Victim of Police misconduct? Click here


A review of all of the workers’ comp cases in Virginia demonstrates that there are countless causes of work-related injuries. However, the cases also show that some causes are more common than others.

In every case, injured workers have the right to seek compensation for their injuries. If you are injured at work, you should consider meeting with a workers’ comp attorney as soon as possible.

How Common Are Work-Related Injuries? (Sharing Stats)

Unfortunately, work injuries are more common than they should be. They occur in every industry, from construction to fast food. According to the Virginia Department of Labor, over 50,000 non-fatal work-related accident injuries and illnesses occur every year in the private sector. 

Regarding fatalities, 144 workers were killed on the job in Virginia in 2022. According to numbers released by the U.S. Bureau of Labor Statistics, transportation incidents were the most common cause.

In reference to non-fatal injuries, the Virginia Department of Labor reported that the educational and health services industries account for the highest incident rates of injuries in Virginia and across the country. The most common types of injuries in these industries include:

  • Sprains and strains
  • Tears
  • Soreness
  • Pain
  • Bruises and contusions

As far as the most common causes of injuries in these sectors, they include falls, overexertion, and violence.

Slips, Trips, and Falls

Regardless of the industry, slips, trips, and falls account for a large number of work-related accidents in Virginia. These types of accidents occur when a person loses their footing and falls.

Situations that typically lead to slips, trips, and falls in the workplace include:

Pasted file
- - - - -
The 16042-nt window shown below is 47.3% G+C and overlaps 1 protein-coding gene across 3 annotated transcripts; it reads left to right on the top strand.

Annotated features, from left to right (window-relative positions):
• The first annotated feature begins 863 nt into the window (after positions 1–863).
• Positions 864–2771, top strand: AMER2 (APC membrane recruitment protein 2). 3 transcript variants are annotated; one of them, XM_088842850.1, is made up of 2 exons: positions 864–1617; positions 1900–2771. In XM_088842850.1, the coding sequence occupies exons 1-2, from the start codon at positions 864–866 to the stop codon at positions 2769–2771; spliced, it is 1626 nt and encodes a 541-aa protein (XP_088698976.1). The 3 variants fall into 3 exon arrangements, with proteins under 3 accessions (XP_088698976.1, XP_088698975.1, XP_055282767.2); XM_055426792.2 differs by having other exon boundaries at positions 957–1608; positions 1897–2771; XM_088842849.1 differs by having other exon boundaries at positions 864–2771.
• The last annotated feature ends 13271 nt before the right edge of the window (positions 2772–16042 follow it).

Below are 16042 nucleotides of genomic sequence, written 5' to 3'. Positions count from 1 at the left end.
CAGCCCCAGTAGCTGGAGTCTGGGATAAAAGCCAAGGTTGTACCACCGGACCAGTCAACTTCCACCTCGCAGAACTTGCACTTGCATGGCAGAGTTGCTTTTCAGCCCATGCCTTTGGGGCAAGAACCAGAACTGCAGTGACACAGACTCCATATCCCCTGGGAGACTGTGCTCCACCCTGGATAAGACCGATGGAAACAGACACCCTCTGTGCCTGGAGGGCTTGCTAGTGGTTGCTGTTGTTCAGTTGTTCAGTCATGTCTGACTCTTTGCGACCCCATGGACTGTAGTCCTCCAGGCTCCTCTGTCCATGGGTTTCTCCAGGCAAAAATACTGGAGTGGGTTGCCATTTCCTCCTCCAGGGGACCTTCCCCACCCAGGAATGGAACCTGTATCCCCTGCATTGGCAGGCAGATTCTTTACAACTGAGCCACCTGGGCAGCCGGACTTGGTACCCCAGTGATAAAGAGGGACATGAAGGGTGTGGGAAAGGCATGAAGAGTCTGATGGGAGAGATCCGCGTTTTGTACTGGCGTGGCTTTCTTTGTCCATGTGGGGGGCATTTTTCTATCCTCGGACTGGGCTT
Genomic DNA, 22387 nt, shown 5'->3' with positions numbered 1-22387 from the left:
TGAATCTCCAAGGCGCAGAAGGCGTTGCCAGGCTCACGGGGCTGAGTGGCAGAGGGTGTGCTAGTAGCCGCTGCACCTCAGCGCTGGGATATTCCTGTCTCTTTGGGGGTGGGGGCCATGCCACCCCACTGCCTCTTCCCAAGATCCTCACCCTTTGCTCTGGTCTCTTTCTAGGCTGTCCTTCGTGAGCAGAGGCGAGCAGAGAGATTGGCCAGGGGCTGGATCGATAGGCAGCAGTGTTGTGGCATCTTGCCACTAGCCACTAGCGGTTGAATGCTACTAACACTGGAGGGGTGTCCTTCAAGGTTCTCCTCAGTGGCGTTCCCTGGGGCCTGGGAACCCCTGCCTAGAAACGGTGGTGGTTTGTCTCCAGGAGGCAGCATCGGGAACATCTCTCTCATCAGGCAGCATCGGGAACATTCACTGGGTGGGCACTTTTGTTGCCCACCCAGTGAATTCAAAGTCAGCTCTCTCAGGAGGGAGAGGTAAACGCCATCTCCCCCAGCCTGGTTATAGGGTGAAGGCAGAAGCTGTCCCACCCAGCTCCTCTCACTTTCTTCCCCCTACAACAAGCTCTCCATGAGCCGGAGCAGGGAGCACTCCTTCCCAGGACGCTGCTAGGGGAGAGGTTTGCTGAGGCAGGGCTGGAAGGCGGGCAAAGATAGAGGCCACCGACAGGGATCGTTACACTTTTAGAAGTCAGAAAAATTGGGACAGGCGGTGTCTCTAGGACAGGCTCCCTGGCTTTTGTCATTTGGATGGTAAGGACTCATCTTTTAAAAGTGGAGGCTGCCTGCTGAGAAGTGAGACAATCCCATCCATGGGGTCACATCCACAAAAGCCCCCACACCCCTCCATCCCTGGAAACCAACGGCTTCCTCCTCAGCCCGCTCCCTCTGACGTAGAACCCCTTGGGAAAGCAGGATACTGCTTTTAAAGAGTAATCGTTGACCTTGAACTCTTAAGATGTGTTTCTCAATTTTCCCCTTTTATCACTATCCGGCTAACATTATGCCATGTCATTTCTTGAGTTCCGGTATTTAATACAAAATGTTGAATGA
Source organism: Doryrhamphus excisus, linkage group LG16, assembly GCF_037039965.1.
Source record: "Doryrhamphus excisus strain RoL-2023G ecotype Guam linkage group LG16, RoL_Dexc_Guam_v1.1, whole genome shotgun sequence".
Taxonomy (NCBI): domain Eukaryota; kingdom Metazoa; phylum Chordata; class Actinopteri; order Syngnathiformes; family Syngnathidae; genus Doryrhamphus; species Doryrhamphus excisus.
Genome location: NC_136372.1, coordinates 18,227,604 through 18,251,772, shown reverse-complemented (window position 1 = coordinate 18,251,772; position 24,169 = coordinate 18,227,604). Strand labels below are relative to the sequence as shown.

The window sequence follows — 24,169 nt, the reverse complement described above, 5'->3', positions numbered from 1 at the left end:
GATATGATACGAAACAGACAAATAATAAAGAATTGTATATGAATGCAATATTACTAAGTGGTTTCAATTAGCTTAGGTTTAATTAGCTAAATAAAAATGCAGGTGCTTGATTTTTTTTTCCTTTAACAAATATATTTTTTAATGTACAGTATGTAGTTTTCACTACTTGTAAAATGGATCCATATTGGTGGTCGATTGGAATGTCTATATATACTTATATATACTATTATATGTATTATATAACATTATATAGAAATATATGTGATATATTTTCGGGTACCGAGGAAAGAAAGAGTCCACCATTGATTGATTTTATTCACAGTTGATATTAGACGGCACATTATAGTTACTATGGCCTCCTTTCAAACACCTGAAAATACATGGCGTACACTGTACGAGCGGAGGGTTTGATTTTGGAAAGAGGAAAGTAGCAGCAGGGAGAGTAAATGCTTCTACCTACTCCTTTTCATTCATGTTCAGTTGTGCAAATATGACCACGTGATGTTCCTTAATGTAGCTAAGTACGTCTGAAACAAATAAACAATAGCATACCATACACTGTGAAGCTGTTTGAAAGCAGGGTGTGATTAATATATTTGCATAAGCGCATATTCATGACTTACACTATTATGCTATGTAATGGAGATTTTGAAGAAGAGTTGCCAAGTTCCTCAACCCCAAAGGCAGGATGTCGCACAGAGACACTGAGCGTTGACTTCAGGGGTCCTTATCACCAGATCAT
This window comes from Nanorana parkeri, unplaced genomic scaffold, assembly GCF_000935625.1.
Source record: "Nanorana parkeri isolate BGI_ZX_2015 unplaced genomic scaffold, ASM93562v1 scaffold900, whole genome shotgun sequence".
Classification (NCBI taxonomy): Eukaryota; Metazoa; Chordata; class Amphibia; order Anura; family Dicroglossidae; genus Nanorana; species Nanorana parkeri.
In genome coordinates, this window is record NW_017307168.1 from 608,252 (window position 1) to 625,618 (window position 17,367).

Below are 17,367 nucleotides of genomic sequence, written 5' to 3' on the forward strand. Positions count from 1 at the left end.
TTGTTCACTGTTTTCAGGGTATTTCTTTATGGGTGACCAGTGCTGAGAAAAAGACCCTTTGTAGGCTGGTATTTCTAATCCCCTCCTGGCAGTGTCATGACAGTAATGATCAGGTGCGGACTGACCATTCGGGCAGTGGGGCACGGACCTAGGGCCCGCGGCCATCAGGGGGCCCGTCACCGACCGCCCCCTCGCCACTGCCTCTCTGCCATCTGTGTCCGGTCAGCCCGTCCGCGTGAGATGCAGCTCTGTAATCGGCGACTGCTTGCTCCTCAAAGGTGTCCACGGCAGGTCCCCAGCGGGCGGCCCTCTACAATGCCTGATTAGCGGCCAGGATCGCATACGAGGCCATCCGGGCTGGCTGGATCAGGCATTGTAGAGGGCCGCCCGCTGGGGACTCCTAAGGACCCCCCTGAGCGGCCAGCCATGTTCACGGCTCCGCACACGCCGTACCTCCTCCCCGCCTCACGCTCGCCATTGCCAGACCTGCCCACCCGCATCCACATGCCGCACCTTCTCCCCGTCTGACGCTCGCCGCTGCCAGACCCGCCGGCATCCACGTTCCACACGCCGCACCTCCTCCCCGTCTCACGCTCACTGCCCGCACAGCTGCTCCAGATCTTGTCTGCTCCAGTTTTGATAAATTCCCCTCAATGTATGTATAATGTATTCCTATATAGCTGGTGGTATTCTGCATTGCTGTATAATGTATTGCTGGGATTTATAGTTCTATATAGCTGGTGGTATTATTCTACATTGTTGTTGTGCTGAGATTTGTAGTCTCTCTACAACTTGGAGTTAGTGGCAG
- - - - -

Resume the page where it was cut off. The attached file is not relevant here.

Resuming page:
• Spilled liquids
  • Debris or objects on walkways
  • Blocked egress
  • Poorly lit areas
  • Snow and ice
  • Holes
  • Electrical cords
  • Uneven walkways or floors
  • Missing or faulty handrails and guardrails
  • Broken stairs

Because workers’ comp claims are paid out regardless of fault, injured workers do not have to prove that someone else’s negligence caused their accident to receive benefits.

Occupational Hazards

Occupational hazards are risks that are inherent in a particular type of job. For example, truck driving comes with the inherent risk of a catastrophic crash and other risks, depending on the cargo. Roofing, oil rig work, and demolition work also have specific risks associated with them.

In many of these industries, falling from high places is one of the primary causes of injuries to workers. As they work atop unfinished structures, construction, oil, and other workers put their lives on the line. To prevent a fall, they must use protective equipment. Sadly, human error, faulty equipment, or unexplained events lead to falls and often catastrophic injuries.

Exposure to dangerous substances is another occupational hazard that causes numerous injuries in the workplace. Often, the injury comes about due to a singular incident of exposure. However, the exposure can also occur over time, leading to a buildup of dangerous substances within a worker’s body. In these cases, a worker may not even be aware that they are being poisoned for months or longer.